Labour History: A Journal of Labour and Social History

Gender in Store: Salespeople’s Working Hours and Union Organisation in New Zealand and the United States, 1930-60

Labour History: A Journal of Labour and Social History (2002), 83, (1), 107–130.

Abstract

Explanations for the weakness of retail employees’ unions have often emphasised that a high proportion of salespeople were women with low attachment to the labour force and unions. Comparing the experience of salespeople’s unions in Wellington (New Zealand) and Saint Paul (Minnesota), this paper shows instead that perceptions of women as consumers shaped the political environment in which retail unions tried to control working hours. After 1930s legislation in both countries denied salespeople the 40 hour week other occupations had been granted, retail unions in Saint Paul and Wellington focussed their efforts on achieving a 40 hour, five-day week. While both unions were successful in gaining their 40 hour week, when that goal had been accomplished they lost the commitment of their members, revealing the structural limitations of craft-based unionism trying to organise workers in an industry which was organised on merchandise, not functional, principles.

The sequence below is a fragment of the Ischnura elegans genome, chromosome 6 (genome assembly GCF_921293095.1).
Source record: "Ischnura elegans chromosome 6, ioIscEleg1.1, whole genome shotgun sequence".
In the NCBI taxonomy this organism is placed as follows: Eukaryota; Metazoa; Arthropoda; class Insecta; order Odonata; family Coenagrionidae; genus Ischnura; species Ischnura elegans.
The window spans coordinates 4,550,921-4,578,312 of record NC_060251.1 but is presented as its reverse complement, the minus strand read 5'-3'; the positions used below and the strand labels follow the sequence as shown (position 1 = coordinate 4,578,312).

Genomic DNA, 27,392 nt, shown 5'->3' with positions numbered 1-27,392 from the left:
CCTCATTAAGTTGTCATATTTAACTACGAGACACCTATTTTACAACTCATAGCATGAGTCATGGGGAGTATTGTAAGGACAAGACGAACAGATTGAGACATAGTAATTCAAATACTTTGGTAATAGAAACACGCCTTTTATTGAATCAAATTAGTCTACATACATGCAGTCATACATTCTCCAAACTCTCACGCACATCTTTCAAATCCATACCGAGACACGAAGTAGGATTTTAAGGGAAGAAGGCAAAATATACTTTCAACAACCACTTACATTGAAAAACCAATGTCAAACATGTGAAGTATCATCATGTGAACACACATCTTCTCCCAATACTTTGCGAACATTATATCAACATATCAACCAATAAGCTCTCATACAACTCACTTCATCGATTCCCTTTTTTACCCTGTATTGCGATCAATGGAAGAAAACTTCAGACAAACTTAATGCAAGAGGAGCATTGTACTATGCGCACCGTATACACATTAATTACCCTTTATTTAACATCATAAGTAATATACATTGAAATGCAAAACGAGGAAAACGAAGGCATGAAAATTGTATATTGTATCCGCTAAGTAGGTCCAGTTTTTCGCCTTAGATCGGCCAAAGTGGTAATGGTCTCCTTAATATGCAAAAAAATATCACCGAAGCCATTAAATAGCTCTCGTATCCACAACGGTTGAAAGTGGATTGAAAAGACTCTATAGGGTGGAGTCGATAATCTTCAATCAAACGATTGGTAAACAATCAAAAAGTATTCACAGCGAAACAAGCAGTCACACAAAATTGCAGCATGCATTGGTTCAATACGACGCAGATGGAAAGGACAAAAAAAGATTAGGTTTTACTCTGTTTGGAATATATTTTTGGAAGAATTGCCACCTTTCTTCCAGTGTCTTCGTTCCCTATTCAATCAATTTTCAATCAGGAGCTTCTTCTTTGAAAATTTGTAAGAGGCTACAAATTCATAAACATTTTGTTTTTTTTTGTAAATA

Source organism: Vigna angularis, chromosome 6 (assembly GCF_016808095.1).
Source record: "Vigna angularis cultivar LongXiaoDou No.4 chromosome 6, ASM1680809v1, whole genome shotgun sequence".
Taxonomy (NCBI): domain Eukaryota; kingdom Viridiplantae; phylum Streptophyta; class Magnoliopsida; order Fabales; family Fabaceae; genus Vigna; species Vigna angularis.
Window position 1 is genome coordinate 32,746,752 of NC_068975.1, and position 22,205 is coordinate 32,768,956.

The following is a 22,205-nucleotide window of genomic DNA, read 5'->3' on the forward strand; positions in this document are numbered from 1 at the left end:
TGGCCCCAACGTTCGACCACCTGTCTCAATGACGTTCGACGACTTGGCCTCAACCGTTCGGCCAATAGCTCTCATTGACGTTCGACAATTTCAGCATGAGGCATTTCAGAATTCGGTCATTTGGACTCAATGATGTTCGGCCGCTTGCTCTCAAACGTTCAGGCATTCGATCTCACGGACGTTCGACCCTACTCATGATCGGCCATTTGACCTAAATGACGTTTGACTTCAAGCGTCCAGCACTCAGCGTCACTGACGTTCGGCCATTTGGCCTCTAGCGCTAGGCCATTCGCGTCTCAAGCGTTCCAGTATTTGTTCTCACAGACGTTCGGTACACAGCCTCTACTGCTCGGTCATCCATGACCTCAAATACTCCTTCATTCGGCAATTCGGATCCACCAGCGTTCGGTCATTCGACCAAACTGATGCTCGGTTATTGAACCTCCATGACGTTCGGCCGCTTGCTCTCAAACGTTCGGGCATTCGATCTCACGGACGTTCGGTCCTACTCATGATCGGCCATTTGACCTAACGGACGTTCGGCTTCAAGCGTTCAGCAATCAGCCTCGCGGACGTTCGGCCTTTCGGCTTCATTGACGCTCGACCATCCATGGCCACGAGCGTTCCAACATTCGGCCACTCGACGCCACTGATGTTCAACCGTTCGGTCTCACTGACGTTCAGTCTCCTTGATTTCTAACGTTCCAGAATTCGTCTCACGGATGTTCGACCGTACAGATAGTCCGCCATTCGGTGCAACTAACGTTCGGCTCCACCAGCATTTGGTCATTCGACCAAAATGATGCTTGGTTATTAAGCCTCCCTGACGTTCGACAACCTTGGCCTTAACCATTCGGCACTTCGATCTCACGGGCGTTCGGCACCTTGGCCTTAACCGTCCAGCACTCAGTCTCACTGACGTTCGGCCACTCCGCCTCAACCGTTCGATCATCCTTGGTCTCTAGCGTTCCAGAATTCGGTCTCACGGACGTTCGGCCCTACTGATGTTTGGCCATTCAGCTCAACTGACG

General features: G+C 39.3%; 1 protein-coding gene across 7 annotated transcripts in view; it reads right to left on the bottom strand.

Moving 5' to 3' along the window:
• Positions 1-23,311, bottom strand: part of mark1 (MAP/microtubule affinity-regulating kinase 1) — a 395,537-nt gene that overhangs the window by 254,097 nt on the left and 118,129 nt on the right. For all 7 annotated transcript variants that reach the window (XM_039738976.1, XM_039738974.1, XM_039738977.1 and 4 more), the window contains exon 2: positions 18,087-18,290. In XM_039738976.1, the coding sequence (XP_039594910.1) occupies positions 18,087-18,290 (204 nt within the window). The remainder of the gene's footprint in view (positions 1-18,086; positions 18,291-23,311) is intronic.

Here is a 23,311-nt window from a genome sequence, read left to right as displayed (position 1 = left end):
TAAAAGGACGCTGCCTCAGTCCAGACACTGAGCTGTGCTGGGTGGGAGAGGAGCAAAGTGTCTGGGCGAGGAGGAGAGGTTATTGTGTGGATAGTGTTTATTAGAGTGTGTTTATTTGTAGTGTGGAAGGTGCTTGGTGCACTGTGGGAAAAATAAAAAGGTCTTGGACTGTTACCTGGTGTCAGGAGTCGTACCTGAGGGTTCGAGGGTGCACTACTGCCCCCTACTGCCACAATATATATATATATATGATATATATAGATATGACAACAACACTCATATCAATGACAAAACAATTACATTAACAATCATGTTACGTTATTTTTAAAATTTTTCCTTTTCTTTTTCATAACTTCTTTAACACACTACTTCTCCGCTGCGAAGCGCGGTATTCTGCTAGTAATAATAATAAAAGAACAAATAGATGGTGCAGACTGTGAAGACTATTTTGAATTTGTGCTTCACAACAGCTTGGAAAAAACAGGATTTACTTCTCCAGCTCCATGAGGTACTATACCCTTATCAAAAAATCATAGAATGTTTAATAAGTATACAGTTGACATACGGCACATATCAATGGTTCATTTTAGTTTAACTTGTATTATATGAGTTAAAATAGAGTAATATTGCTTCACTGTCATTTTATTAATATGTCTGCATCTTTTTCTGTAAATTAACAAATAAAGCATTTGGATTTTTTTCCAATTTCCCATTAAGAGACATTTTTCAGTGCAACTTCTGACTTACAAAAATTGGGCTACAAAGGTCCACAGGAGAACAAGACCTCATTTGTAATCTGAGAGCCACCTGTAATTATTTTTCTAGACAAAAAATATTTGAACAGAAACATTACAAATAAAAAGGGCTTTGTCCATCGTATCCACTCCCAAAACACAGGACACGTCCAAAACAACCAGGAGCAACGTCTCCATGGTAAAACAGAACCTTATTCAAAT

Access Token
£25.00

Details

Author details

Roberts, Evan

Table of Contents

Section TitlePage
1071
1082
1093
1104
1115
1126
1137
1148
1159
11610
11711
11812
11913
12014
12115
12216
12317
12418
12519
12620
12721
12822
12923